Carbon Footprints Now Come Standard for Benchmarks Like S&P 500

Environmental due diligence is a critical component of any property transaction where potential environmental risks are a concern—minimize risks and protect yourself from...

By Andrea Vittorio

Carbon footprints and other related metrics now are shown alongside financial data for popular stock market benchmarks like the S&P 500 and Dow Jones Industrial Average.

S&P Dow Jones Indices, the first index provider to include such information among standard metrics published online, said it did so in response to increasing interest from investors, banks, insurers, and others concerned about climate change.

“All types of finance sector participants are quickly realizing the need to understand, assess, and manage the carbon inherent in their investments for many reasons, including responding to their own clients’ requests for carbon transparency,” S&P Dow Jones Indices’ Hannah Skeates, who is responsible for developing new strategy indices and indices based on environmental, social, and governance considerations, said in an Oct. 30 email to Bloomberg Law.

“Being able to explicitly integrate carbon in decision-making allows them to assess and communicate a more rounded picture to their clients, one which understands environmental characteristics to be increasingly important,” Skeates said.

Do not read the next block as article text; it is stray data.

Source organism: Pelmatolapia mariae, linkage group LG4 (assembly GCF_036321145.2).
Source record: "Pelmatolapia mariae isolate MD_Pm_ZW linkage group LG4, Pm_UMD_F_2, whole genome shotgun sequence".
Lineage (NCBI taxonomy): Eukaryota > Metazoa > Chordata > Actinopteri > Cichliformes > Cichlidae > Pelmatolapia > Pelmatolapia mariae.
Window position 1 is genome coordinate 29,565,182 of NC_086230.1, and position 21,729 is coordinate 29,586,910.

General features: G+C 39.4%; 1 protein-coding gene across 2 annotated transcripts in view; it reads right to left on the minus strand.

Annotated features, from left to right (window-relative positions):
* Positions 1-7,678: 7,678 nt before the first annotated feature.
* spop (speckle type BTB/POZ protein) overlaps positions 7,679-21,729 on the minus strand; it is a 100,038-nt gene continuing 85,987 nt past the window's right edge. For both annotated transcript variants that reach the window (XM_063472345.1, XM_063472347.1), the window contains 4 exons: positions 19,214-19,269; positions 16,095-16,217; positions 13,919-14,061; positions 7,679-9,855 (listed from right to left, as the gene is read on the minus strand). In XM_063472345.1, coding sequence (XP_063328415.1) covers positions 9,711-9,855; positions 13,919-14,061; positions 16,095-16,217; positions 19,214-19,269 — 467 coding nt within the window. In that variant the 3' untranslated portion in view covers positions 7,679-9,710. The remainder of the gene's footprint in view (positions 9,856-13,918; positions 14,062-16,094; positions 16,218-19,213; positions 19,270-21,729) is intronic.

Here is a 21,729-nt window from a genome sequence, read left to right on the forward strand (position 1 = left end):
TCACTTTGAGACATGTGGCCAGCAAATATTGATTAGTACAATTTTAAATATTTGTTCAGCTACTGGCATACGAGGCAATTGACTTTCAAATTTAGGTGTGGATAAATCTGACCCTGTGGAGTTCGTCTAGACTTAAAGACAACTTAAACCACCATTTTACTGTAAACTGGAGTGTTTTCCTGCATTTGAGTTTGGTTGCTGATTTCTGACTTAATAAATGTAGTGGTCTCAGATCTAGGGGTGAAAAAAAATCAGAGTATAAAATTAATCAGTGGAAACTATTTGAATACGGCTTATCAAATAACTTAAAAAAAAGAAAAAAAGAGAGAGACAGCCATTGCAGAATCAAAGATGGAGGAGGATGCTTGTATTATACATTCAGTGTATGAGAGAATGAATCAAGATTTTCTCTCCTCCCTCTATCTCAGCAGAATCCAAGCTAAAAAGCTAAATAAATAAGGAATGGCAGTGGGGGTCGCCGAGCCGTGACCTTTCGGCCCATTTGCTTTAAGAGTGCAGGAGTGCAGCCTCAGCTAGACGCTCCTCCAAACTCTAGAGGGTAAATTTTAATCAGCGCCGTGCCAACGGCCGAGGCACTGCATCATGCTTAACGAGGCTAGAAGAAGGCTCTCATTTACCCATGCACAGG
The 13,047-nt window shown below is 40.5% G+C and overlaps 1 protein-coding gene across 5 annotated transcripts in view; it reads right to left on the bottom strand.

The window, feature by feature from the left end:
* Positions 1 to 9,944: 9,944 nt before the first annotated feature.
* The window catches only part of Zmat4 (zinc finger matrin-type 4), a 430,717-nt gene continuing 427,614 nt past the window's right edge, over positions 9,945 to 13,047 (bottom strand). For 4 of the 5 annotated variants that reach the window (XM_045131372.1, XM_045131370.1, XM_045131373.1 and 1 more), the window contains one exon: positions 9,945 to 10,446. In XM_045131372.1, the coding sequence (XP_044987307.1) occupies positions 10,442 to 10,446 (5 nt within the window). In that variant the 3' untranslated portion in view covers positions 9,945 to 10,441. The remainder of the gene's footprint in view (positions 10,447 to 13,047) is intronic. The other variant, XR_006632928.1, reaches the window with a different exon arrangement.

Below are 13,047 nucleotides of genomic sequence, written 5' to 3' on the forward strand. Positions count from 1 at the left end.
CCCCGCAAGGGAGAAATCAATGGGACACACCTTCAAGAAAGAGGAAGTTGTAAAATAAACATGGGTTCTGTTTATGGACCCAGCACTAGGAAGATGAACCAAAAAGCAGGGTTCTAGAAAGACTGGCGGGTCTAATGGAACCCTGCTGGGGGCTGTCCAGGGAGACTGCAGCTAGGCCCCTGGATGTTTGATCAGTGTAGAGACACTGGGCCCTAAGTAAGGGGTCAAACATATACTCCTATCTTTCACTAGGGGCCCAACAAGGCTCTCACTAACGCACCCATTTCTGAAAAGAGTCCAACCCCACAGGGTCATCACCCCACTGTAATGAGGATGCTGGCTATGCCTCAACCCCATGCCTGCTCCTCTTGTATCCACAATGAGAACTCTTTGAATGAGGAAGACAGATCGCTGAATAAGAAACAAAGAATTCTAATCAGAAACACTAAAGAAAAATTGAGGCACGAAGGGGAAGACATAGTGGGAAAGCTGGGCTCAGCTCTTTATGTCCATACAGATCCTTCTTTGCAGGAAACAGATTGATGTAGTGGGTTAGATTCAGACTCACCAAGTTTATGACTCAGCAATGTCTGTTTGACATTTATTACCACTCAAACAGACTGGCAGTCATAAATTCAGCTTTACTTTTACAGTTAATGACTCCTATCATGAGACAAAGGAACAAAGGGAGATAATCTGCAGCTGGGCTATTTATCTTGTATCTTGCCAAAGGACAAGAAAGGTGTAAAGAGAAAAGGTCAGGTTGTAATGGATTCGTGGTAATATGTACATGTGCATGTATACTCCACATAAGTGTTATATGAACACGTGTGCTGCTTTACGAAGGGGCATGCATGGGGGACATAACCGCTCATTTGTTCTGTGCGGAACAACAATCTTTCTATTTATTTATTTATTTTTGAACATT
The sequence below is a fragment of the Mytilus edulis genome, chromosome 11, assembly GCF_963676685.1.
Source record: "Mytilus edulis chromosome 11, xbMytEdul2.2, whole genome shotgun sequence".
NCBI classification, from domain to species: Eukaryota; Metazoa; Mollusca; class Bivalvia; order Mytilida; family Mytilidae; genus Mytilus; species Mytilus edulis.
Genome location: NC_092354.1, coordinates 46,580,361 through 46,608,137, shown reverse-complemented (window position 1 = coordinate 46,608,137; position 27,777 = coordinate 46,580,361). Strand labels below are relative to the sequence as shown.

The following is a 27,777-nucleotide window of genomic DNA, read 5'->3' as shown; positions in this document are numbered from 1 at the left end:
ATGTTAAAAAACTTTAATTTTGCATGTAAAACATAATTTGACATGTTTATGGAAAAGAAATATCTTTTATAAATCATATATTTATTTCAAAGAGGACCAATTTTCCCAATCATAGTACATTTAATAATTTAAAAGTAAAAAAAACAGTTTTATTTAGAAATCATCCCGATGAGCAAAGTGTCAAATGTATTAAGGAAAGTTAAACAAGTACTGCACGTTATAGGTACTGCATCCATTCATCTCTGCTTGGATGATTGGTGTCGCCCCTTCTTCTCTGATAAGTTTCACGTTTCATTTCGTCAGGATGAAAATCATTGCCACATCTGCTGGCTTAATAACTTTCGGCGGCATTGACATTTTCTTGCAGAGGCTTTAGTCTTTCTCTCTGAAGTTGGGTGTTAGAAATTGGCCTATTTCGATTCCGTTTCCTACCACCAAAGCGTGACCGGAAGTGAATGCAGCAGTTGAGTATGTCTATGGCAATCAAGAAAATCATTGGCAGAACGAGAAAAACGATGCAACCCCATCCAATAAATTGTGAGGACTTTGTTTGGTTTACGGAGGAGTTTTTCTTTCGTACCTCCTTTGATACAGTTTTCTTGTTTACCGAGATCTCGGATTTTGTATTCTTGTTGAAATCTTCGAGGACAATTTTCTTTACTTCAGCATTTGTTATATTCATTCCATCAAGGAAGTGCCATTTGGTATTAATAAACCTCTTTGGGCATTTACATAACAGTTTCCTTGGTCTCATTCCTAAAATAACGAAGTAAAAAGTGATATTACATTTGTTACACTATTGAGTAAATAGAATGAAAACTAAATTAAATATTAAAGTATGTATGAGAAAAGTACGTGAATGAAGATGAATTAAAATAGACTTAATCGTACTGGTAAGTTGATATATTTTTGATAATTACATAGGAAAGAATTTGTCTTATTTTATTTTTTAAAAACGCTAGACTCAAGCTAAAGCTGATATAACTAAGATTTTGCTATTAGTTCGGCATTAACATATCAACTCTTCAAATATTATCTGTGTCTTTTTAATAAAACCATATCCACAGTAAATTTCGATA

The index provider also countered the worry that incorporating environmental considerations into an index may hurt financial performance. Low-carbon versions of the S&P 500 in the U.S. and the S&P Global 1200 actually have outperformed their benchmarks over the past five years, according to research released as part of the announcement.

The carbon metrics come from Trucost, an environmental data and analysis firm that S&P Dow Jones Indices bought a controlling stake in a year ago.

Copyright © 2017 The Bureau of National Affairs, Inc. All Rights Reserved.

Try Environmental Due Diligence Guide™ and Environmental Due Diligence Guide Report™